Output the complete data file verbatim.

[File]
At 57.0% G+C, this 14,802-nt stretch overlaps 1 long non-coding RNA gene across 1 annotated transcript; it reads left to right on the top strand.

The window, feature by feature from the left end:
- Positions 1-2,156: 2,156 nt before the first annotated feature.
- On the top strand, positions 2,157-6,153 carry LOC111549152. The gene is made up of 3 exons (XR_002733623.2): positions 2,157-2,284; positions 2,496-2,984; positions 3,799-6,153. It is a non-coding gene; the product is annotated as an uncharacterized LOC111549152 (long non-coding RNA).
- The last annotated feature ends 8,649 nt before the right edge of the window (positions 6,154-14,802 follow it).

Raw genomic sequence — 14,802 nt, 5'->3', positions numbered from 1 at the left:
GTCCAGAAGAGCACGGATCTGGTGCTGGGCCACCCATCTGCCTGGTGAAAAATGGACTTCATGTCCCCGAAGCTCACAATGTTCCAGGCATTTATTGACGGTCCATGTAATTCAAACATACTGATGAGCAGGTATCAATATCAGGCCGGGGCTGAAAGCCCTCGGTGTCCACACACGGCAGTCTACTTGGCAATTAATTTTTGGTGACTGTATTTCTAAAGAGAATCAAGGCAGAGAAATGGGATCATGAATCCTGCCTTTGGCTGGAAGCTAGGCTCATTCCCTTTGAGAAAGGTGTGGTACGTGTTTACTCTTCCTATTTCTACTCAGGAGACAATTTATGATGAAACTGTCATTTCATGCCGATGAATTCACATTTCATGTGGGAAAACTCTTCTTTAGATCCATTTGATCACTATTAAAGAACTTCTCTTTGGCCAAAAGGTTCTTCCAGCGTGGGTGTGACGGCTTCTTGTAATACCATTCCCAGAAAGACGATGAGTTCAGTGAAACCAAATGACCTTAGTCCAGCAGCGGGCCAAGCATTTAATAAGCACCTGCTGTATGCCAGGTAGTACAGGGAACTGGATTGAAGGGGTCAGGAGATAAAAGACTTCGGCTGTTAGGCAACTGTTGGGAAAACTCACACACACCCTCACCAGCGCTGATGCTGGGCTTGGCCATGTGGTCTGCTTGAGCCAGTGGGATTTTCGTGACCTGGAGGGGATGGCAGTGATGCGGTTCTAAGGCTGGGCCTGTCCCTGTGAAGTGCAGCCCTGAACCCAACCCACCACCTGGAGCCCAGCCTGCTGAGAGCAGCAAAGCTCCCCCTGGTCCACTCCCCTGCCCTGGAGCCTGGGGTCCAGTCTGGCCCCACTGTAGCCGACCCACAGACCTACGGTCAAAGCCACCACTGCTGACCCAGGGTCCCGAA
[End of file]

At 57.0% G+C, this 14,802-nt stretch overlaps 1 long non-coding RNA gene across 1 annotated transcript; it reads left to right on the top strand.

The window, feature by feature from the left end:
- Positions 1-2,156: 2,156 nt before the first annotated feature.
- On the top strand, positions 2,157-6,153 carry LOC111549152. The gene is made up of 3 exons (XR_002733623.2): positions 2,157-2,284; positions 2,496-2,984; positions 3,799-6,153. It is a non-coding gene; the product is annotated as an uncharacterized LOC111549152 (long non-coding RNA).
- The last annotated feature ends 8,649 nt before the right edge of the window (positions 6,154-14,802 follow it).

Raw genomic sequence — 14,802 nt, 5'->3', positions numbered from 1 at the left:
GTCCAGAAGAGCACGGATCTGGTGCTGGGCCACCCATCTGCCTGGTGAAAAATGGACTTCATGTCCCCGAAGCTCACAATGTTCCAGGCATTTATTGACGGTCCATGTAATTCAAACATACTGATGAGCAGGTATCAATATCAGGCCGGGGCTGAAAGCCCTCGGTGTCCACACACGGCAGTCTACTTGGCAATTAATTTTTGGTGACTGTATTTCTAAAGAGAATCAAGGCAGAGAAATGGGATCATGAATCCTGCCTTTGGCTGGAAGCTAGGCTCATTCCCTTTGAGAAAGGTGTGGTACGTGTTTACTCTTCCTATTTCTACTCAGGAGACAATTTATGATGAAACTGTCATTTCATGCCGATGAATTCACATTTCATGTGGGAAAACTCTTCTTTAGATCCATTTGATCACTATTAAAGAACTTCTCTTTGGCCAAAAGGTTCTTCCAGCGTGGGTGTGACGGCTTCTTGTAATACCATTCCCAGAAAGACGATGAGTTCAGTGAAACCAAATGACCTTAGTCCAGCAGCGGGCCAAGCATTTAATAAGCACCTGCTGTATGCCAGGTAGTACAGGGAACTGGATTGAAGGGGTCAGGAGATAAAAGACTTCGGCTGTTAGGCAACTGTTGGGAAAACTCACACACACCCTCACCAGCGCTGATGCTGGGCTTGGCCATGTGGTCTGCTTGAGCCAGTGGGATTTTCGTGACCTGGAGGGGATGGCAGTGATGCGGTTCTAAGGCTGGGCCTGTCCCTGTGAAGTGCAGCCCTGAACCCAACCCACCACCTGGAGCCCAGCCTGCTGAGAGCAGCAAAGCTCCCCCTGGTCCACTCCCCTGCCCTGGAGCCTGGGGTCCAGTCTGGCCCCACTGTAGCCGACCCACAGACCTACGGTCAAAGCCACCACTGCTGACCCAGGGTCCCGAA